The Continuum Concept: In Search of Happiness Lost (Classics in Human Development)
2 journalers for this copy...
But what she writes shows of a fierce love for human beings and what they need. She has observed how the Indian parents raise their children and how they turn out and makes a striking comparison with how we in western society tend to shut out our children from our life and what that might do to them.
If I listen to my instinct I am inclined to believe what she is stating - that a baby should be physically close to a parent or other grownup all the time. This is how we have evolved as a species, you only have to look at chimpanzees and bonobo's, our closest relatives, to realize how far we have strained from how Nature intended us to handle our babies. A striking example I had right in front of me: my colleague from Taiwan visitied me for a week, together with her husband and 14 month old son. I have never seen a more relaxed and easy child. About the first thing she said to me was: Have you heard of this book? It had been lying on my bedside table for months. I have read it now and I really agree with it, I feel much more confident to follow my own instincts when I become a mother, instead of trying to do what the books tell me. They change directions every two years anyway.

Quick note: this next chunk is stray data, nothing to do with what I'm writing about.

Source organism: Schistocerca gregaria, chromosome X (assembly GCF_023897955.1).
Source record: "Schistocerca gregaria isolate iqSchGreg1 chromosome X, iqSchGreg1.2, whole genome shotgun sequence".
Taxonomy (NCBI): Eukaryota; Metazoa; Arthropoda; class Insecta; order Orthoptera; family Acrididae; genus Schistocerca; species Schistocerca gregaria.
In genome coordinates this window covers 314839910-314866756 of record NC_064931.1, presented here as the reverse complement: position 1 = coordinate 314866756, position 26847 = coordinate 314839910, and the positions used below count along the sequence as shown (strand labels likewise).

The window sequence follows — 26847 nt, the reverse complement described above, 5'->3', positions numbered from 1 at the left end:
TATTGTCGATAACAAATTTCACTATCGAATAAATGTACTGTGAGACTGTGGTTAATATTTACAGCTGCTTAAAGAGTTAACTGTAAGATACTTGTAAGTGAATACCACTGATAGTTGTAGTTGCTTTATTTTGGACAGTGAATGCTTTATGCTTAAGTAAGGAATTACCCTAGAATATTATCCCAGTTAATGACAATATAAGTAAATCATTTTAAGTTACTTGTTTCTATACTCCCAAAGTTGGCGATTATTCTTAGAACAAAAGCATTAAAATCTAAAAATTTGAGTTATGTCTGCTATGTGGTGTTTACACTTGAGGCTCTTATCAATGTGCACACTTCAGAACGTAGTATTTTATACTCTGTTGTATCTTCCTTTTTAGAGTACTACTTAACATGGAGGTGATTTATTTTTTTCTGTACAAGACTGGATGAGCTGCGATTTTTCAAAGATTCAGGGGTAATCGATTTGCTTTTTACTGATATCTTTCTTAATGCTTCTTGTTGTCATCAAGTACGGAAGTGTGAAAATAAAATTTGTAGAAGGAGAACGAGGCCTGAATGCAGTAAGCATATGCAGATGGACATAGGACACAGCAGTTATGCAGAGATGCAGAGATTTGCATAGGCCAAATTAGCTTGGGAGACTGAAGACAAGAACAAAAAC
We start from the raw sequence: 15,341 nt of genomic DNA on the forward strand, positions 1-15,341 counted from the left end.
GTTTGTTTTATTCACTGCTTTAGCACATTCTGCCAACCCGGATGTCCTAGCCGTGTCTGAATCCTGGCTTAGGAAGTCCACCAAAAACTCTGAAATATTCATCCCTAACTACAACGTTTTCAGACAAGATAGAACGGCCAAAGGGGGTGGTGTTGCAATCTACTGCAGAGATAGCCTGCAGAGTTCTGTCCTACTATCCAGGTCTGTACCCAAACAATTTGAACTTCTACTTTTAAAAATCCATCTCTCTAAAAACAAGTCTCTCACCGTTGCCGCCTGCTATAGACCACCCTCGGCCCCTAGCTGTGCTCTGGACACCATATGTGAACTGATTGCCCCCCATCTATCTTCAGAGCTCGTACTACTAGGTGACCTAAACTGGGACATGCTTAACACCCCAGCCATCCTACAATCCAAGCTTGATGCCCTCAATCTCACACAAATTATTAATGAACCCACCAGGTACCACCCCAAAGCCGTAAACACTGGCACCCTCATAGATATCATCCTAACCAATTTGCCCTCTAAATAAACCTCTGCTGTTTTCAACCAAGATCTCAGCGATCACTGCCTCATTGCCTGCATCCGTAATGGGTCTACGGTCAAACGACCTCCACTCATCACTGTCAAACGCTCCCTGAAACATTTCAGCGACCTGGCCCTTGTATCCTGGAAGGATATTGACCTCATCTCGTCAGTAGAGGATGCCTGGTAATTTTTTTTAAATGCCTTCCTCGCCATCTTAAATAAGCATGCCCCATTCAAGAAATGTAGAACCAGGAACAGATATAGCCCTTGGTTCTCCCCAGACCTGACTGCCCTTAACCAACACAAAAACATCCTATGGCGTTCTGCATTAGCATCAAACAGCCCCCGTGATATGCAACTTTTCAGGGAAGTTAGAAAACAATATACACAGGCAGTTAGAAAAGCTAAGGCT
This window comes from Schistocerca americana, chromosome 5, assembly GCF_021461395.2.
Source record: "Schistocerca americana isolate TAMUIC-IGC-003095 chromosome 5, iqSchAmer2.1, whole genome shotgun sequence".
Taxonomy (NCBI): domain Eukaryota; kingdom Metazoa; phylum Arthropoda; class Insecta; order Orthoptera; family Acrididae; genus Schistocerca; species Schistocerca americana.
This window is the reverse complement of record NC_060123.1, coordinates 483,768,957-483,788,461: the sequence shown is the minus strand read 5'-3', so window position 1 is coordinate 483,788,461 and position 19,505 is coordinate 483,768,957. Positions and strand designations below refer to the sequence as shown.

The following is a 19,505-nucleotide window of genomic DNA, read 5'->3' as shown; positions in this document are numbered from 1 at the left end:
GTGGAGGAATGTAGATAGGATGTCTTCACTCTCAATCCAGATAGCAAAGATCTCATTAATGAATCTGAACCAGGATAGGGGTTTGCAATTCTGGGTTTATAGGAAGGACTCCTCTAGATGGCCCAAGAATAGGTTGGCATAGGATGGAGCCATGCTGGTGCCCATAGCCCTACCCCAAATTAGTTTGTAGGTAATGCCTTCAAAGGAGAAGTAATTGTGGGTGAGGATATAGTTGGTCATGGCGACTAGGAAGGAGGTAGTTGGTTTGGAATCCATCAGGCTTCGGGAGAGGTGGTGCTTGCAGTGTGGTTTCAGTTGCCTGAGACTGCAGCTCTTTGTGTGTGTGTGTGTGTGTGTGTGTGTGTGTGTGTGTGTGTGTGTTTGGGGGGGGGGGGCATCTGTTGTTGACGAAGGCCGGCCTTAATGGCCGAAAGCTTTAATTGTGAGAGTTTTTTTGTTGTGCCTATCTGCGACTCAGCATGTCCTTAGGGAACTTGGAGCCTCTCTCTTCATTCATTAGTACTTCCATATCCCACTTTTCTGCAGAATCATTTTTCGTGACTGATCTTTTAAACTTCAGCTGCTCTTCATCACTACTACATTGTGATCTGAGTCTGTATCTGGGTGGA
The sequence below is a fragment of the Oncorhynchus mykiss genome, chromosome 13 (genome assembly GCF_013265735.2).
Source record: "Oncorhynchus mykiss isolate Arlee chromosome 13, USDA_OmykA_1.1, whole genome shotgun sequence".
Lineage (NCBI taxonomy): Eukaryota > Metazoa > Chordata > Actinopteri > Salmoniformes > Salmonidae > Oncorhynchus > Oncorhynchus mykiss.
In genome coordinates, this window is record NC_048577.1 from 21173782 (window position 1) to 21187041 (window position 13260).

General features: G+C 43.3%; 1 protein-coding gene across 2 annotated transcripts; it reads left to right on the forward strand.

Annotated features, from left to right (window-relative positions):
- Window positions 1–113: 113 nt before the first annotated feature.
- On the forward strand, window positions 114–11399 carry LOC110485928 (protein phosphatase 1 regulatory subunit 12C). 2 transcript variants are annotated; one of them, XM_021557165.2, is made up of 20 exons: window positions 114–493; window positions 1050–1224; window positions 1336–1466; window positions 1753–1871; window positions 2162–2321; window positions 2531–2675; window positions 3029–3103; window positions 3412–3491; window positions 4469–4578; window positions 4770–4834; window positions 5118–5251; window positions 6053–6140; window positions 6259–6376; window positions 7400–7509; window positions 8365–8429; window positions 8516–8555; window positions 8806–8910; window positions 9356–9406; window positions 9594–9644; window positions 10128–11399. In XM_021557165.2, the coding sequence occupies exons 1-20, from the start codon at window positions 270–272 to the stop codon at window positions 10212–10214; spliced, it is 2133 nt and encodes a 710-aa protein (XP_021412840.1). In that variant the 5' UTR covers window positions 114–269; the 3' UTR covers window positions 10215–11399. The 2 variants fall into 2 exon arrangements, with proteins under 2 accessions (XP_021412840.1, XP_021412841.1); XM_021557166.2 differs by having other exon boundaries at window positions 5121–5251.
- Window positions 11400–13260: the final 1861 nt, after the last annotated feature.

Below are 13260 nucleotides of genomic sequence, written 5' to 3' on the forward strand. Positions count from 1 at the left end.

The experiences of my colleague - who is in the same line of work, who knows how straining that can be - has shown me that it is possible. To have your child with you all the time. Literally. No day care, no babysitters, no months or years at home, listening to only baby talk and getting bored out of your skull - just continue your life and having the baby participate in it.
It sounds outrageous, but this is how tribal life is organized. It seems to be what we need. I can't wait to exprecience it. First thing is to get pregnant...
I think this is a very important book.
This book has changed me already, in how I think and feel about babies in general and mine in particular. now isn't that something? I read this when I was already pregnant, I just didn't know it yet. Now I am eight weeks away from delivering my child into the world. That is if things go as planned...
Considering planning, we plan to let our son sleep with us and carry him around as much as we can. The belts, slendangs and hammocks are in store already. Still, I will have to see if this really works out the way Liedloff describes.
Another book about touch and the importance of it especially to infants will be crossed alongside with this one. I think they belong together for the interested reader. There is also the website: www.continuum-concept.org with lots of links. Enjoy!
WILD RELEASE NOTES:
The book was sent off to Tinybear, who just delivered a baby boy into the world!